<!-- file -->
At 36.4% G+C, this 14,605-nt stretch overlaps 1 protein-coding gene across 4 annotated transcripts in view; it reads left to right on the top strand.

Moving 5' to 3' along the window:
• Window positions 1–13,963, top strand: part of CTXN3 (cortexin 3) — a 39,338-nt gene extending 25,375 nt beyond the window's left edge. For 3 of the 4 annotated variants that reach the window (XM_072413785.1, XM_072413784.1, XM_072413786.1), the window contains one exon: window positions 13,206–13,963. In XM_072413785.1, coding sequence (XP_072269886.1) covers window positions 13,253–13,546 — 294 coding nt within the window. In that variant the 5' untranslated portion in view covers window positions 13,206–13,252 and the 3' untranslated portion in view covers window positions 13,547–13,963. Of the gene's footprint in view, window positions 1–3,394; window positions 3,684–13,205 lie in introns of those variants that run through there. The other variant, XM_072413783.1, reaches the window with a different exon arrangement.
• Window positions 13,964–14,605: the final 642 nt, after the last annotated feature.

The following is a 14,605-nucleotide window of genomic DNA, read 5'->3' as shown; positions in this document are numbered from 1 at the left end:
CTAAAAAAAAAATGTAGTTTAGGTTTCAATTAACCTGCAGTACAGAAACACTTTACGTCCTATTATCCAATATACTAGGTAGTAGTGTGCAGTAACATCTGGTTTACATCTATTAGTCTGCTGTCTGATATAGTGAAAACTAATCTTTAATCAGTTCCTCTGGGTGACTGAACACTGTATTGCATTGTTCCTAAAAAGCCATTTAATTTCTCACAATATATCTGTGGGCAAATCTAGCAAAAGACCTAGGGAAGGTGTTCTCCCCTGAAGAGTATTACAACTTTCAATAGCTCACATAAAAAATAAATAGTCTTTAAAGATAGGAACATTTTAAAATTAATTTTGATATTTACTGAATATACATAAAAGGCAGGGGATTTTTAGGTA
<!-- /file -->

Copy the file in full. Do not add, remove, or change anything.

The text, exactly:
At 36.4% G+C, this 14,605-nt stretch overlaps 1 protein-coding gene across 4 annotated transcripts in view; it reads left to right on the top strand.

Moving 5' to 3' along the window:
• Window positions 1–13,963, top strand: part of CTXN3 (cortexin 3) — a 39,338-nt gene extending 25,375 nt beyond the window's left edge. For 3 of the 4 annotated variants that reach the window (XM_072413785.1, XM_072413784.1, XM_072413786.1), the window contains one exon: window positions 13,206–13,963. In XM_072413785.1, coding sequence (XP_072269886.1) covers window positions 13,253–13,546 — 294 coding nt within the window. In that variant the 5' untranslated portion in view covers window positions 13,206–13,252 and the 3' untranslated portion in view covers window positions 13,547–13,963. Of the gene's footprint in view, window positions 1–3,394; window positions 3,684–13,205 lie in introns of those variants that run through there. The other variant, XM_072413783.1, reaches the window with a different exon arrangement.
• Window positions 13,964–14,605: the final 642 nt, after the last annotated feature.

The following is a 14,605-nucleotide window of genomic DNA, read 5'->3' as shown; positions in this document are numbered from 1 at the left end:
CTAAAAAAAAAATGTAGTTTAGGTTTCAATTAACCTGCAGTACAGAAACACTTTACGTCCTATTATCCAATATACTAGGTAGTAGTGTGCAGTAACATCTGGTTTACATCTATTAGTCTGCTGTCTGATATAGTGAAAACTAATCTTTAATCAGTTCCTCTGGGTGACTGAACACTGTATTGCATTGTTCCTAAAAAGCCATTTAATTTCTCACAATATATCTGTGGGCAAATCTAGCAAAAGACCTAGGGAAGGTGTTCTCCCCTGAAGAGTATTACAACTTTCAATAGCTCACATAAAAAATAAATAGTCTTTAAAGATAGGAACATTTTAAAATTAATTTTGATATTTACTGAATATACATAAAAGGCAGGGGATTTTTAGGTA